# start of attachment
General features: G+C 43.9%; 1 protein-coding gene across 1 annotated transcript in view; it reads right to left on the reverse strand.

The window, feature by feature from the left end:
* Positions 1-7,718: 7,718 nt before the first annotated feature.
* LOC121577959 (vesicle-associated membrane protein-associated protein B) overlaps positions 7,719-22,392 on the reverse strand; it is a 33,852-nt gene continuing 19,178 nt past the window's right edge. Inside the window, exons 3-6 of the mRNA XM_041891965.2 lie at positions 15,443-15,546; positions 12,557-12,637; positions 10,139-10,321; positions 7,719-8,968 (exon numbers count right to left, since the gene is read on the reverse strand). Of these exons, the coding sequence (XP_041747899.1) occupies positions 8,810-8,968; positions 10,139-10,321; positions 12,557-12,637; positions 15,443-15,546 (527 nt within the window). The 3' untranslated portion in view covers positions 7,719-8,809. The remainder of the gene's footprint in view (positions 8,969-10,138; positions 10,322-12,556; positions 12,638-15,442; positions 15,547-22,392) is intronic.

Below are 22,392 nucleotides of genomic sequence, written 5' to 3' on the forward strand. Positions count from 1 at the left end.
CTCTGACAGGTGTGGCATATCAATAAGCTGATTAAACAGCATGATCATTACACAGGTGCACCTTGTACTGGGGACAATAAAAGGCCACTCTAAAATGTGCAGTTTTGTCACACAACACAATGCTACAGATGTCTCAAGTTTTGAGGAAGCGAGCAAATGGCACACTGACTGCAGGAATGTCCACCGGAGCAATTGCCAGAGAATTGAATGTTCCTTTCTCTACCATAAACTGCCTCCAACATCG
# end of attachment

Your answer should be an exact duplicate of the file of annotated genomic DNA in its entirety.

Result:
General features: G+C 43.9%; 1 protein-coding gene across 1 annotated transcript in view; it reads right to left on the reverse strand.

The window, feature by feature from the left end:
* Positions 1-7,718: 7,718 nt before the first annotated feature.
* LOC121577959 (vesicle-associated membrane protein-associated protein B) overlaps positions 7,719-22,392 on the reverse strand; it is a 33,852-nt gene continuing 19,178 nt past the window's right edge. Inside the window, exons 3-6 of the mRNA XM_041891965.2 lie at positions 15,443-15,546; positions 12,557-12,637; positions 10,139-10,321; positions 7,719-8,968 (exon numbers count right to left, since the gene is read on the reverse strand). Of these exons, the coding sequence (XP_041747899.1) occupies positions 8,810-8,968; positions 10,139-10,321; positions 12,557-12,637; positions 15,443-15,546 (527 nt within the window). The 3' untranslated portion in view covers positions 7,719-8,809. The remainder of the gene's footprint in view (positions 8,969-10,138; positions 10,322-12,556; positions 12,638-15,442; positions 15,547-22,392) is intronic.

Below are 22,392 nucleotides of genomic sequence, written 5' to 3' on the forward strand. Positions count from 1 at the left end.
CTCTGACAGGTGTGGCATATCAATAAGCTGATTAAACAGCATGATCATTACACAGGTGCACCTTGTACTGGGGACAATAAAAGGCCACTCTAAAATGTGCAGTTTTGTCACACAACACAATGCTACAGATGTCTCAAGTTTTGAGGAAGCGAGCAAATGGCACACTGACTGCAGGAATGTCCACCGGAGCAATTGCCAGAGAATTGAATGTTCCTTTCTCTACCATAAACTGCCTCCAACATCG